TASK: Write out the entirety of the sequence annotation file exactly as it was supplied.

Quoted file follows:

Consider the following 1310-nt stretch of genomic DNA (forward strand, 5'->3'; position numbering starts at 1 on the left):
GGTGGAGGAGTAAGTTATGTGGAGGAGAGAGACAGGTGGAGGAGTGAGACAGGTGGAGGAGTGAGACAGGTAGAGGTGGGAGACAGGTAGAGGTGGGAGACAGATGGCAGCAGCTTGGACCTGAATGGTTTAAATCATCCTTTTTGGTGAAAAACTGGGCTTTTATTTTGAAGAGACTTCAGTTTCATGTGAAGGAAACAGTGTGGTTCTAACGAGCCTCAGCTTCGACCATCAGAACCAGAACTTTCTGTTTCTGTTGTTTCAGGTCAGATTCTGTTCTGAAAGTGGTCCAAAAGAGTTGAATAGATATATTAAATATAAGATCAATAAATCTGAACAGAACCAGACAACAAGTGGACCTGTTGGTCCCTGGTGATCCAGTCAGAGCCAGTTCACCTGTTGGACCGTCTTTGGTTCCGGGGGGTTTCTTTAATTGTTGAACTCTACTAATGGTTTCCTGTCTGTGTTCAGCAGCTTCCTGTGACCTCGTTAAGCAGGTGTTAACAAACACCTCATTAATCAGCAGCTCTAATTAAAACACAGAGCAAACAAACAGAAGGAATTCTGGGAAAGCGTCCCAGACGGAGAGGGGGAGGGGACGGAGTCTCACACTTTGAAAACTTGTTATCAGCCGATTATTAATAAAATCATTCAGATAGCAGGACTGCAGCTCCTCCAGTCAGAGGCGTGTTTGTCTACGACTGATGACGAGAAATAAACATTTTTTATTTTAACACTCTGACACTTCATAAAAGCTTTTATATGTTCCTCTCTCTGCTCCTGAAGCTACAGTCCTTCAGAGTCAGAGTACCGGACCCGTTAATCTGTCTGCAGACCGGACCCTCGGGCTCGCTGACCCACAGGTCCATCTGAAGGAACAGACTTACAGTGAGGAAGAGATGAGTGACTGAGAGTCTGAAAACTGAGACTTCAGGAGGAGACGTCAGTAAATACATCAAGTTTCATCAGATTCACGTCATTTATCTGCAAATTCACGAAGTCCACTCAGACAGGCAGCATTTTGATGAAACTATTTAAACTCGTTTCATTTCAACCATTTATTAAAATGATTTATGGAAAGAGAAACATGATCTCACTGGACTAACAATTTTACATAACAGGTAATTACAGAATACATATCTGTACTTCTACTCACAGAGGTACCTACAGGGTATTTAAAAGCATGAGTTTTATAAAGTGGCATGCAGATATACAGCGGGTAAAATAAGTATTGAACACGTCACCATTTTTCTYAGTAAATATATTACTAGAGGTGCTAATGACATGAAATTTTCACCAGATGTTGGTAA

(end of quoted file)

Consider the following 1310-nt stretch of genomic DNA (forward strand, 5'->3'; position numbering starts at 1 on the left):
GGTGGAGGAGTAAGTTATGTGGAGGAGAGAGACAGGTGGAGGAGTGAGACAGGTGGAGGAGTGAGACAGGTAGAGGTGGGAGACAGGTAGAGGTGGGAGACAGATGGCAGCAGCTTGGACCTGAATGGTTTAAATCATCCTTTTTGGTGAAAAACTGGGCTTTTATTTTGAAGAGACTTCAGTTTCATGTGAAGGAAACAGTGTGGTTCTAACGAGCCTCAGCTTCGACCATCAGAACCAGAACTTTCTGTTTCTGTTGTTTCAGGTCAGATTCTGTTCTGAAAGTGGTCCAAAAGAGTTGAATAGATATATTAAATATAAGATCAATAAATCTGAACAGAACCAGACAACAAGTGGACCTGTTGGTCCCTGGTGATCCAGTCAGAGCCAGTTCACCTGTTGGACCGTCTTTGGTTCCGGGGGGTTTCTTTAATTGTTGAACTCTACTAATGGTTTCCTGTCTGTGTTCAGCAGCTTCCTGTGACCTCGTTAAGCAGGTGTTAACAAACACCTCATTAATCAGCAGCTCTAATTAAAACACAGAGCAAACAAACAGAAGGAATTCTGGGAAAGCGTCCCAGACGGAGAGGGGGAGGGGACGGAGTCTCACACTTTGAAAACTTGTTATCAGCCGATTATTAATAAAATCATTCAGATAGCAGGACTGCAGCTCCTCCAGTCAGAGGCGTGTTTGTCTACGACTGATGACGAGAAATAAACATTTTTTATTTTAACACTCTGACACTTCATAAAAGCTTTTATATGTTCCTCTCTCTGCTCCTGAAGCTACAGTCCTTCAGAGTCAGAGTACCGGACCCGTTAATCTGTCTGCAGACCGGACCCTCGGGCTCGCTGACCCACAGGTCCATCTGAAGGAACAGACTTACAGTGAGGAAGAGATGAGTGACTGAGAGTCTGAAAACTGAGACTTCAGGAGGAGACGTCAGTAAATACATCAAGTTTCATCAGATTCACGTCATTTATCTGCAAATTCACGAAGTCCACTCAGACAGGCAGCATTTTGATGAAACTATTTAAACTCGTTTCATTTCAACCATTTATTAAAATGATTTATGGAAAGAGAAACATGATCTCACTGGACTAACAATTTTACATAACAGGTAATTACAGAATACATATCTGTACTTCTACTCACAGAGGTACCTACAGGGTATTTAAAAGCATGAGTTTTATAAAGTGGCATGCAGATATACAGCGGGTAAAATAAGTATTGAACACGTCACCATTTTTCTYAGTAAATATATTACTAGAGGTGCTAATGACATGAAATTTTCACCAGATGTTGGTAA